PICPA to Unveil Fiscal Responsibility Task Force Report
Members of the PICPA Fiscal Responsibility Task Force will unveil its latest report to members of the Tax Modernization and Reform Subcommittee of the Pennsylvania House Finance Committee on March 9. Representing the PICPA at the hearing will be Suzanne Leighton, CPA, who chairs the task force, and Cindy Bergvall, CPA, and Cheri Freeh, CPA, who chair the human services and public education work groups for the report.
The global COVID-19 pandemic wreaked havoc on our state’s fiscal situation. Pennsylvania’s complex taxing structure paired with an ongoing fiscal crisis puts policymakers in a difficult position.
As the Pennsylvania General Assembly grapples with public policy questions surrounding tax strategies, the PICPA Fiscal Responsibility Task Force provides this brief review of some of the proposals, without taking a partisan position on one methodology over another. The report’s subsections address various state taxes and provide a summary of the top issues and concerns associated with each type of tax. In addition, the report examines potential cost savings and streamlining opportunities in two very large portions of the General Fund that often provide big budgetary challenges: the departments of Human Services and Education. The task force wishes to provide as much information as possible for the benefit of legislators and policymakers as they work to address the challenges of these trying times.
Created by PICPA Council in 2010, the Fiscal Responsibility Task Force’s primary goal is to provide state decisionmakers with technical assistance and strategic guidance – much in the same manner CPAs advise their clients on a daily basis – as they formulate legislation and make public policy decisions on the issues affecting the citizens of the Commonwealth of Pennsylvania. This release is the task force’s fifth report.
Back to Top ^
House Appropriations Committee Concludes State Budget Hearings
The budget hearings of the state House Appropriations Committee have concluded. Over three weeks, committee members reviewed the details of Gov. Tom Wolf’s $37 billion state spending plan for the 2021-2022 fiscal year that begins July 1, 2021. Department secretaries and bureau directors came before the committee to discuss their portion of the budget and to answer lawmakers’ questions.
Acting Education Secretary Noe Ortega testified that about half of public school children are receiving full-time, in-person instruction while the rest are receiving either hybrid learning or remote learning. Republican lawmakers pressed Ortega to provide a plan for vaccinating teachers, implementing clear guidelines, and returning children to the classroom full-time.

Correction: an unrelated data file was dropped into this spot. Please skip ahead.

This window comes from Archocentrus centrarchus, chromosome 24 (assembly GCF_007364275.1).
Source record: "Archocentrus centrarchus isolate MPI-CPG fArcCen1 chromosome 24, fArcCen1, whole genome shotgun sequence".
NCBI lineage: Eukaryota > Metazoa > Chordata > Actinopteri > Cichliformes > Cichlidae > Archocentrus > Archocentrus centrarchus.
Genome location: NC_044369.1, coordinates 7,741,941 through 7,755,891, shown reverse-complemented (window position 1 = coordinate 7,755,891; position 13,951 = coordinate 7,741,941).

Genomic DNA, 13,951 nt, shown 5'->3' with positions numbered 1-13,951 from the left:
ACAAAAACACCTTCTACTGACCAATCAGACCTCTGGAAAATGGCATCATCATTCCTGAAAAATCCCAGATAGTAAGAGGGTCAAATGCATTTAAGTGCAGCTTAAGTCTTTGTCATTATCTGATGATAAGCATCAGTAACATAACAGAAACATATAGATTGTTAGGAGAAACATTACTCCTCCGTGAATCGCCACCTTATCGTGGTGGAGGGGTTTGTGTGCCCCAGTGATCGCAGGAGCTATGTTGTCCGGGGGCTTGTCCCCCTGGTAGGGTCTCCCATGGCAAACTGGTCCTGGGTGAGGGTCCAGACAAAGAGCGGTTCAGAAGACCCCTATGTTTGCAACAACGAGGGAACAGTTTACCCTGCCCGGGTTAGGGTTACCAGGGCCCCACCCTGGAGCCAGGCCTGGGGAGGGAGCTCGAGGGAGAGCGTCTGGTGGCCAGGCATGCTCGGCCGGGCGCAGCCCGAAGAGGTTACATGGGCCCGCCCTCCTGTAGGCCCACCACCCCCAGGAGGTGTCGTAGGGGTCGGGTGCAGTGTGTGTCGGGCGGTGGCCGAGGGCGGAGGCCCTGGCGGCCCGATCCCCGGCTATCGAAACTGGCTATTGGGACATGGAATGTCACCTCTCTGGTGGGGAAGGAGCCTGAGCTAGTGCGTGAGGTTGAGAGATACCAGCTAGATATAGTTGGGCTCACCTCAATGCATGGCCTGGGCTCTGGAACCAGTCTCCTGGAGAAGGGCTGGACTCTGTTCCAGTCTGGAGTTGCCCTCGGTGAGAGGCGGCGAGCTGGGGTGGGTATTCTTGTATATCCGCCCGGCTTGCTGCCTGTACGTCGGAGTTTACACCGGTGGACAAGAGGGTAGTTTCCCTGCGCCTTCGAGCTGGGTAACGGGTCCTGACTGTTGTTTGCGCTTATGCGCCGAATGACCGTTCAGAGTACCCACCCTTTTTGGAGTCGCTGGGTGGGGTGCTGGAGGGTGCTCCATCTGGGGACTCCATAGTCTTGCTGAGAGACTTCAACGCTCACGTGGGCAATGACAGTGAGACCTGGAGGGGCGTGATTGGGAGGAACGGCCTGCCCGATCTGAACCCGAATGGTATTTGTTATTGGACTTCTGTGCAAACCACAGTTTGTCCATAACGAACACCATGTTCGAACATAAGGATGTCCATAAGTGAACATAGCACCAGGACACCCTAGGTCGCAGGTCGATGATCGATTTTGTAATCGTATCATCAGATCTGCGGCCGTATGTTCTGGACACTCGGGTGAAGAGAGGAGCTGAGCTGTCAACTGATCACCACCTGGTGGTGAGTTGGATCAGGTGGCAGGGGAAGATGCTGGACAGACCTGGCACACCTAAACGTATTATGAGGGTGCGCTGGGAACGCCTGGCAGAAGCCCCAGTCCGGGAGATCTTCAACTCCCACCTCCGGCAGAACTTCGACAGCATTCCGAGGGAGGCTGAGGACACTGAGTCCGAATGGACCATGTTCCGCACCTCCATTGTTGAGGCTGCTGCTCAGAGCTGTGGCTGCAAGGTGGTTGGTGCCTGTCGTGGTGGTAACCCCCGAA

On March 2, committee members heard from Jennifer Berrier, acting secretary of the Department of Labor and Industry. Lawmakers on both sides of the aisle expressed frustration with the department’s response to delays in disbursing unemployment compensation benefits.
During the hearing, Rep. Natalie Mihalek (R-Allegheny) called the Unemployment Compensation Call Center and received a busy signal to lead off questioning. Berrier noted that the current 92-day timeframe for unemployment adjudications is not acceptable and that the department is working to reduce the timeframe.
Berrier noted that over the past year, Pennsylvania’s unemployment compensation system has made $37 billion in payments on 2.4 million claims. She also testified that 27 employees from L&I’s enforcement office were deputized to investigate 400 employers.
The state Department of Revenue and Independent Fiscal Office kick off the Senate budget hearings the week of March 8.
Back to Top ^
PICPA Legislative Update Webinar
The PICPA government relations team is hosting a Legislative Update webinar on Thursday, March 11, at 9:00 a.m.
With the 2021 spring legislative session of the Pennsylvania General Assembly officially underway, join Peter Calcara, PICPA vice president, government relations, for this 50-minute session that will provide updates and perspective on the governor’s proposed 2021-2022 state budget, an overview of newly introduced tax and other legislative proposals, and PICPA’s legislative agenda.
Back to Top ^
Elimination of Net Operating Loss Expiration Proposed
Two state lawmakers are teaming up to alter Pennsylvania’s net operating loss (NOL) law. State Reps. Mike Jones (R-York) and Peter Schweyer (D-Lehigh) introduced House Bill 732 to address the issue.
Under Pennsylvania’s corporate net income tax law, a businesses’ NOL can be carried forward into future tax years for up to a maximum of 20 years. The lawmakers say that, in some cases, as businesses are either starting up or looking to grow, they may not be able to use their NOL deductions within that timeframe. The expiration of these deductions, they say, reduces the ability to grow.
Jones and Schweyer argue that the expiration of the credit causes unnecessary nuisance accounting requirements and is inconsistent with federal standards, which have eliminated these expirations. House Bill 732 removes the time limit for a business to carry forward an NOL.
The bill has been referred to the House Finance Committee.
Back to Top ^
Gov. Signs Bill Preparing National Guard to Assist with COVID Vaccinations
Gov. Wolf signed House Bill 326, legislation sponsored by Rep. Tim O’Neal (R-Washington), that will have the Pennsylvania National Guard assist with the distribution and administration of COVID-19 vaccinations throughout the state.
“The number of vaccines the Commonwealth receives will be increasing exponentially in the coming weeks, especially with the approval of the Johnson & Johnson vaccine,” O’Neal said. “With this new law, I am confident we are now in a better position to vaccinate the Commonwealth’s residents in a more orderly and accelerated pace.”